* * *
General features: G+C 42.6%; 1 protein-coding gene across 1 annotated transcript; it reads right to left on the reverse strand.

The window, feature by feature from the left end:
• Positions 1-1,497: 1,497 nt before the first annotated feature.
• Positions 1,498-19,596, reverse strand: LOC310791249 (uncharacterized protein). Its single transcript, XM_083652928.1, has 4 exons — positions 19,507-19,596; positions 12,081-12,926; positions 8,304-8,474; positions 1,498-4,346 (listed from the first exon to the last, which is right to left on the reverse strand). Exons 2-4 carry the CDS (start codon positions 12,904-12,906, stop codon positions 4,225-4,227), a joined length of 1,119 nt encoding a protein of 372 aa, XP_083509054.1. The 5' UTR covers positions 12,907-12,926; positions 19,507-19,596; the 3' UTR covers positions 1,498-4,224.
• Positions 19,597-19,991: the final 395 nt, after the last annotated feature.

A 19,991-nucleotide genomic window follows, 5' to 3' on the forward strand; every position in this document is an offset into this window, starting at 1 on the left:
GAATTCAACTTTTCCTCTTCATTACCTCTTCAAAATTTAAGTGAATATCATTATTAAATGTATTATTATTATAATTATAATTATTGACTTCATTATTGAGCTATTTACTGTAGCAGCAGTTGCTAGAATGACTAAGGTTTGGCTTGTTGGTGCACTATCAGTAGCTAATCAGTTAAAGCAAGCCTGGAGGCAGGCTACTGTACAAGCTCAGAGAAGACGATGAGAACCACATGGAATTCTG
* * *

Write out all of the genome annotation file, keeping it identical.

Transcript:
General features: G+C 42.6%; 1 protein-coding gene across 1 annotated transcript; it reads right to left on the reverse strand.

The window, feature by feature from the left end:
• Positions 1-1,497: 1,497 nt before the first annotated feature.
• Positions 1,498-19,596, reverse strand: LOC310791249 (uncharacterized protein). Its single transcript, XM_083652928.1, has 4 exons — positions 19,507-19,596; positions 12,081-12,926; positions 8,304-8,474; positions 1,498-4,346 (listed from the first exon to the last, which is right to left on the reverse strand). Exons 2-4 carry the CDS (start codon positions 12,904-12,906, stop codon positions 4,225-4,227), a joined length of 1,119 nt encoding a protein of 372 aa, XP_083509054.1. The 5' UTR covers positions 12,907-12,926; positions 19,507-19,596; the 3' UTR covers positions 1,498-4,224.
• Positions 19,597-19,991: the final 395 nt, after the last annotated feature.

A 19,991-nucleotide genomic window follows, 5' to 3' on the forward strand; every position in this document is an offset into this window, starting at 1 on the left:
GAATTCAACTTTTCCTCTTCATTACCTCTTCAAAATTTAAGTGAATATCATTATTAAATGTATTATTATTATAATTATAATTATTGACTTCATTATTGAGCTATTTACTGTAGCAGCAGTTGCTAGAATGACTAAGGTTTGGCTTGTTGGTGCACTATCAGTAGCTAATCAGTTAAAGCAAGCCTGGAGGCAGGCTACTGTACAAGCTCAGAGAAGACGATGAGAACCACATGGAATTCTG